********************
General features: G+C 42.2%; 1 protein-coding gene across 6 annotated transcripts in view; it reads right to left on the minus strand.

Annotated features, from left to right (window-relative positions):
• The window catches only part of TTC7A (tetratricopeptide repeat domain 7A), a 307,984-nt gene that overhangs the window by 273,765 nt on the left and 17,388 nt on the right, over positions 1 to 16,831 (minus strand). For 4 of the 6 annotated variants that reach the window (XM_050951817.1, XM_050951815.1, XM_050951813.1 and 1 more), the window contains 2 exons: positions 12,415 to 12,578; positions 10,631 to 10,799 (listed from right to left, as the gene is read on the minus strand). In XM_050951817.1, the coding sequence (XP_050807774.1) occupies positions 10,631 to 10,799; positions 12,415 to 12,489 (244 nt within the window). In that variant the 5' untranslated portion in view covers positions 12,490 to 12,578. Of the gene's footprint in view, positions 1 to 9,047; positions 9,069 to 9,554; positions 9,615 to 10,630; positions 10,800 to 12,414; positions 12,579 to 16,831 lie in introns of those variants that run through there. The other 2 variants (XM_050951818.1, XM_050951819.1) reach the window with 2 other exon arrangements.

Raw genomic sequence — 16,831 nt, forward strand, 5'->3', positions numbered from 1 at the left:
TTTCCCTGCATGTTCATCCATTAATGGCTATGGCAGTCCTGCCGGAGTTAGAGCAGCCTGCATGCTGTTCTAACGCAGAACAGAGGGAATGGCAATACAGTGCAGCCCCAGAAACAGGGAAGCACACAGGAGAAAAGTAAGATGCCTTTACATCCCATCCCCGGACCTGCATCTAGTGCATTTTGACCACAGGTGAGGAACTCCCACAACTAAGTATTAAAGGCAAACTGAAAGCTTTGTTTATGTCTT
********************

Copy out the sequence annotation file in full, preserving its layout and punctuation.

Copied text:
General features: G+C 42.2%; 1 protein-coding gene across 6 annotated transcripts in view; it reads right to left on the minus strand.

Annotated features, from left to right (window-relative positions):
• The window catches only part of TTC7A (tetratricopeptide repeat domain 7A), a 307,984-nt gene that overhangs the window by 273,765 nt on the left and 17,388 nt on the right, over positions 1 to 16,831 (minus strand). For 4 of the 6 annotated variants that reach the window (XM_050951817.1, XM_050951815.1, XM_050951813.1 and 1 more), the window contains 2 exons: positions 12,415 to 12,578; positions 10,631 to 10,799 (listed from right to left, as the gene is read on the minus strand). In XM_050951817.1, the coding sequence (XP_050807774.1) occupies positions 10,631 to 10,799; positions 12,415 to 12,489 (244 nt within the window). In that variant the 5' untranslated portion in view covers positions 12,490 to 12,578. Of the gene's footprint in view, positions 1 to 9,047; positions 9,069 to 9,554; positions 9,615 to 10,630; positions 10,800 to 12,414; positions 12,579 to 16,831 lie in introns of those variants that run through there. The other 2 variants (XM_050951818.1, XM_050951819.1) reach the window with 2 other exon arrangements.

Raw genomic sequence — 16,831 nt, forward strand, 5'->3', positions numbered from 1 at the left:
TTTCCCTGCATGTTCATCCATTAATGGCTATGGCAGTCCTGCCGGAGTTAGAGCAGCCTGCATGCTGTTCTAACGCAGAACAGAGGGAATGGCAATACAGTGCAGCCCCAGAAACAGGGAAGCACACAGGAGAAAAGTAAGATGCCTTTACATCCCATCCCCGGACCTGCATCTAGTGCATTTTGACCACAGGTGAGGAACTCCCACAACTAAGTATTAAAGGCAAACTGAAAGCTTTGTTTATGTCTT